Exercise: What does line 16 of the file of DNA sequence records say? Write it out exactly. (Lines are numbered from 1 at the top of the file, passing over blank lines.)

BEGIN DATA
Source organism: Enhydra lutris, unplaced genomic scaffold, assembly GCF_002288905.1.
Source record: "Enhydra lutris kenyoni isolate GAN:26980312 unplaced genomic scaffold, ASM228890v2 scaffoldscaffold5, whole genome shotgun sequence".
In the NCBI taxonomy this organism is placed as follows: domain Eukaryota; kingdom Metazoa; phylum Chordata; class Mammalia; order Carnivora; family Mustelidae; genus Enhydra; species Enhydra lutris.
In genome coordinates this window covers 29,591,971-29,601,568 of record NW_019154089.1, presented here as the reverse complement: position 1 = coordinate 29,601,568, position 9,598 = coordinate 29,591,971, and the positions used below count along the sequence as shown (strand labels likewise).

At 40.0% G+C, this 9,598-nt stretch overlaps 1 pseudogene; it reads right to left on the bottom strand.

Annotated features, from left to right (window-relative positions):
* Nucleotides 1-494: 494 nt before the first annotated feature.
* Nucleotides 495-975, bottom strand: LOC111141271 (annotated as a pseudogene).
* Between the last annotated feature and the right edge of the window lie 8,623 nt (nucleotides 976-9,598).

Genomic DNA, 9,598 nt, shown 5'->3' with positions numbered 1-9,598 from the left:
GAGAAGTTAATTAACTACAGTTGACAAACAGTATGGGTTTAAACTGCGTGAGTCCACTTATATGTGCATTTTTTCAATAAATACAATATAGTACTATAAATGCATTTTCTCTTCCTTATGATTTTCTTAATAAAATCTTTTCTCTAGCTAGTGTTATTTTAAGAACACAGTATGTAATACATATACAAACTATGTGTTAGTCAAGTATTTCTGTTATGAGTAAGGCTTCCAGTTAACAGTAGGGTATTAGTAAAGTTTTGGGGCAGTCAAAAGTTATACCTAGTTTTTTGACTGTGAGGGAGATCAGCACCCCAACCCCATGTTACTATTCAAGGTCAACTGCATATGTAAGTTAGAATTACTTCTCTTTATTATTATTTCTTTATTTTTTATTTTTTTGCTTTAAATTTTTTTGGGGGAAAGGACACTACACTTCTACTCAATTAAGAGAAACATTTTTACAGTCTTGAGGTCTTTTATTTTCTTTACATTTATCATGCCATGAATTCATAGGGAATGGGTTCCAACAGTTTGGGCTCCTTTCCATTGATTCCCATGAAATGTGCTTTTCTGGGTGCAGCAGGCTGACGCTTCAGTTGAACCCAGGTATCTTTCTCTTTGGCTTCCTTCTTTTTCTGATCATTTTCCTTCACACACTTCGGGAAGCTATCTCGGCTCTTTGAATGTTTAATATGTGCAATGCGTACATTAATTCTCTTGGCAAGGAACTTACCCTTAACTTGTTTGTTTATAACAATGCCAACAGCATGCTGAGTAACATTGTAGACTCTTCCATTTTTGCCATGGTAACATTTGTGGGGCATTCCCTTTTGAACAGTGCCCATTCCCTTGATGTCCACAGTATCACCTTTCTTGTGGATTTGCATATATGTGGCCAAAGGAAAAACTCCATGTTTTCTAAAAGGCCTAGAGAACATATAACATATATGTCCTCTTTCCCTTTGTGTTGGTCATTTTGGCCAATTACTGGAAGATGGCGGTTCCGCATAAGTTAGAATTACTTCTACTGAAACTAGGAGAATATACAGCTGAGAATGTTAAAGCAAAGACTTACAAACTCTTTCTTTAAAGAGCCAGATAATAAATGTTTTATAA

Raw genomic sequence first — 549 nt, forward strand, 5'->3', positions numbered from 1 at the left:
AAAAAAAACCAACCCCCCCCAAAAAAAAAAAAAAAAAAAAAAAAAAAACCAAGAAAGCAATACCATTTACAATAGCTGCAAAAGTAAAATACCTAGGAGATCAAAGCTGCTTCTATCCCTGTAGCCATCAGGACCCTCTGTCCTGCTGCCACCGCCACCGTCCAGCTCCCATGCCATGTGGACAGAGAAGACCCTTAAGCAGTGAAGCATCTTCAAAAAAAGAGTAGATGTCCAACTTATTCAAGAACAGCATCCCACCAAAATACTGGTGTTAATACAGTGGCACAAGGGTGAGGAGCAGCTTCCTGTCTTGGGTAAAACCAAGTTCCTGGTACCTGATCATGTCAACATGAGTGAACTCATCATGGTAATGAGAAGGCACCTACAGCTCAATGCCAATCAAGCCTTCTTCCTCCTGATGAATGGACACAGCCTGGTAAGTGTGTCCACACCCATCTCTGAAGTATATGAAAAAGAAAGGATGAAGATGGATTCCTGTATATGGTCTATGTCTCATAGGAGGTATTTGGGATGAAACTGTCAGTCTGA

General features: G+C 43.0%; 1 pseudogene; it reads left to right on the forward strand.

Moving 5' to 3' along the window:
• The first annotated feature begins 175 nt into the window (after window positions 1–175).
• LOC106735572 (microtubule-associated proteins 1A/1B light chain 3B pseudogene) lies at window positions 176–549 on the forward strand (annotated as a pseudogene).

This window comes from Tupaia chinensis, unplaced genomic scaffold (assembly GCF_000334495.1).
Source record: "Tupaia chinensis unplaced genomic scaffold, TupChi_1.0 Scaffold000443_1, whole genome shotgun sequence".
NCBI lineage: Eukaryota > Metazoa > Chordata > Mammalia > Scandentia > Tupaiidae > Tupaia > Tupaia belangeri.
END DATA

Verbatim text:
• The first annotated feature begins 175 nt into the window (after window positions 1–175).